We've a fairly busy day today, I mean for us, whose default mode of living ( I don't really like the word 'lifestyle') is quiet, remember. We have friends coming over who wanted to go camping up on the coast above Erquy. Their boat gets in at St Malo this evening, and the municipal campsite they were interested in doesn't take bookings, you just have to turn up and see if there's room. So, to ensure that they had somewhere, we went up this morning to reserve a pitch by putting a something on the spot - a borrowed 'throw-up' tent ( OK, that doesn't sound good but 'instant erection' would have sounded worse...). Then this eveniing we'll drive over to St Malo to meet them so they can follow us back to the site. We could have had them to stay and taken them up there tomorrow, but there was a not unreasonable level of anxiety about coming over without the certainty of a place, which we sought to allay by promising that we would have somewhere sorted out by the time they arrived.
Anyway, that accomplished, we set off home again, only feeling a little anxious about whether they'll like it, whether the throw-up tent will get stolen or thrown up on or whatever, and anything else our minds could scout around to get anxious about given a slightly unusual situation and responsibility.
As we'd be travelling this evening, we decided perhaps we could justify eating out at lunchtime and just taking some sandwiches with us this evening, so we thought we'd stop in Erquy, but then we took a wrong turn and got a bit more fraught, but finally we stopped in Val André, found a place we'd eaten at before which was OK, and ordered. Molly was brought a bowl of water, I found a loo and felt much better, and so far so good.
We asked to share a starter, which came after a bit, rather a small plate of grilled shellfish and a small and rather rock-like bread roll) but then the service got slower and slower. The patronne, a brusque but quite pleasant woman, it seemed, took our order, but she wrote nothing down, rather having the air of someone who believes themselves to be far too much in control of things to bother with such details, and various other younger women served and cleared. We sat over our empty starter plates too long, which is always a downer, they were taken away but then nothing happened and nothing happened, After about 45 minutes we began to think about the little time that we'd have to come home, take a break, sort out extension leads etc for our friends, then set off for St Malo.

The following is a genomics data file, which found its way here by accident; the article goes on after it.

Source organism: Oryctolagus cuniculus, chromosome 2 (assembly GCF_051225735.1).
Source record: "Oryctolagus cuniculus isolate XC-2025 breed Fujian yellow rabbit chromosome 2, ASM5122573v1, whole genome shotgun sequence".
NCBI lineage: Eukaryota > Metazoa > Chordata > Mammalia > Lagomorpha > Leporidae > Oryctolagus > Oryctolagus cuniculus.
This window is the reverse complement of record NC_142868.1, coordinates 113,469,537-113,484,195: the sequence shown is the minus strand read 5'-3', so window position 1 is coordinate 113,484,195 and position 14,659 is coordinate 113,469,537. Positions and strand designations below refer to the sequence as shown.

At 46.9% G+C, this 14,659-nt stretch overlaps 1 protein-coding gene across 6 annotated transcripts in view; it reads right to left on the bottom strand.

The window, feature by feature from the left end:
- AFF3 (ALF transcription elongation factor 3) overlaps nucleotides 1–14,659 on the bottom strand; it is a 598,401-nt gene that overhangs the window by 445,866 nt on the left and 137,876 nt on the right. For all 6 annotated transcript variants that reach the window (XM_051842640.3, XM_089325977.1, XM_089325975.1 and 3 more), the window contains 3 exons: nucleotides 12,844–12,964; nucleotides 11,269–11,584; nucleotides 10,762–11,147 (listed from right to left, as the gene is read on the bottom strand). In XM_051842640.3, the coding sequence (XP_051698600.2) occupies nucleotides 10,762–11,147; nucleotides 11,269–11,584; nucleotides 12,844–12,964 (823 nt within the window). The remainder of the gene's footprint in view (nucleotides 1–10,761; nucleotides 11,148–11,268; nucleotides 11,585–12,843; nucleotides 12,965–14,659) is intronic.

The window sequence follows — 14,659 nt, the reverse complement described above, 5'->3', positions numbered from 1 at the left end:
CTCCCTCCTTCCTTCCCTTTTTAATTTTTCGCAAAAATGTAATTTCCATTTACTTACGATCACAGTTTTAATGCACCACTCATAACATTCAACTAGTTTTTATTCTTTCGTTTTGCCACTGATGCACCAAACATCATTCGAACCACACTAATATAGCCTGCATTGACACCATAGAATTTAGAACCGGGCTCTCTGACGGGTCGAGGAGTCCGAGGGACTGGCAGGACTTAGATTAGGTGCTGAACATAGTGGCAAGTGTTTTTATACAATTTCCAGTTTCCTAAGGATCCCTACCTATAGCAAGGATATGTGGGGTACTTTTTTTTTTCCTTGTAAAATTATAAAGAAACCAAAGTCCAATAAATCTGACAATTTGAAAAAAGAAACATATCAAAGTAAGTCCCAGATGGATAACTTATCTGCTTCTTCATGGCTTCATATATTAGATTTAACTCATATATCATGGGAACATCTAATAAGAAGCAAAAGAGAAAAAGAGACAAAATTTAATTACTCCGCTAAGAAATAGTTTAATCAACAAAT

I went into the restaurant and asked if it was coming as we were a little pressés, that we could otherwise pay for our starter and drinks and leave. Young woman #3 disappeared into the kitchen, some muttering of the kind which gave away that we had been forgotten. I waited, waited, put my head around the kitchen door and repeated that we could pay now... No, it was coming , there had been a mistake, but it was coming now...
I sat down, after 10 minutes got up again, but brusque patronne said brusquely 'It's coming out now!'. ( No, you're right, I am quite familiar with the several ways one can say sorry in French and did not actually hear any of them...), So I sat for another 5 minutes then cracked. I ordered Tom to take Molly out, I'd sort out paying for what we had had and we'd go.
In the ensuing fracas (italicised or not? Is it a fully adopted English word, what do you think?) the following arguments were put forward.
'If you were in a hurry, you shouldn't have ordered a starter.'
That from the young man behind the bar who was the first line of defence. I said that I didn't know it was going to take so long. Now, I said, we had lost our appetites, which was true.
'You should have said if you were in a hurry.'
I should have said if I didn't want to be still waiting after an hour? I replied, adding that in fact I did say, about 20 minutes ago.
The patronne is coming, he announced, and retired from the field.
She said that I had not said 20 minutes ago that we needed to hurry now; she had taken our order and I had not told her ergo I had not said it.
She said that the magret de canard took a lot of preparation, that's why it took so long. I said I had been told there had been a mistake and that was why. Ha!
At this point the food arrived at last, and she said that if we left the food would all be thrown in the bin, was that what I wanted?
At this point I did begin to weaken somewhat as I do hate waste. Could it not be eaten here? I asked.
By whom? She parried. No, it would all go to waste!
Fortunately Tom then swung in with reinforcements. Too bad, he said, no we would not stay and eat the food, Indeed, to have slunk back to our seats, stuffed it down and paid up would have been ignominious and unacceptable.
Brusque patronne then offered a compromise. And if she were to pack the food as take-away so we could eat it at home later?
I conceded and said we would pay the price of take-away, which I guess we did, because the bill was smaller than it would have been, and food and face were more or less saved on both sides.
Brusque patronne offered Tom an 'au revoir' as we left, to which he replied, 'Ah non!', so I guess we had the last word. We drove home feeling considerably better than if we'd just put up with it, despite the rather uncomfortable heat of a pizza and a plastic ice cream box of magret de canard and its garniture on my lap.
However, I don't really fancy eating it now.
WE'RE ALL GETTING OLD . . .
2 hours ago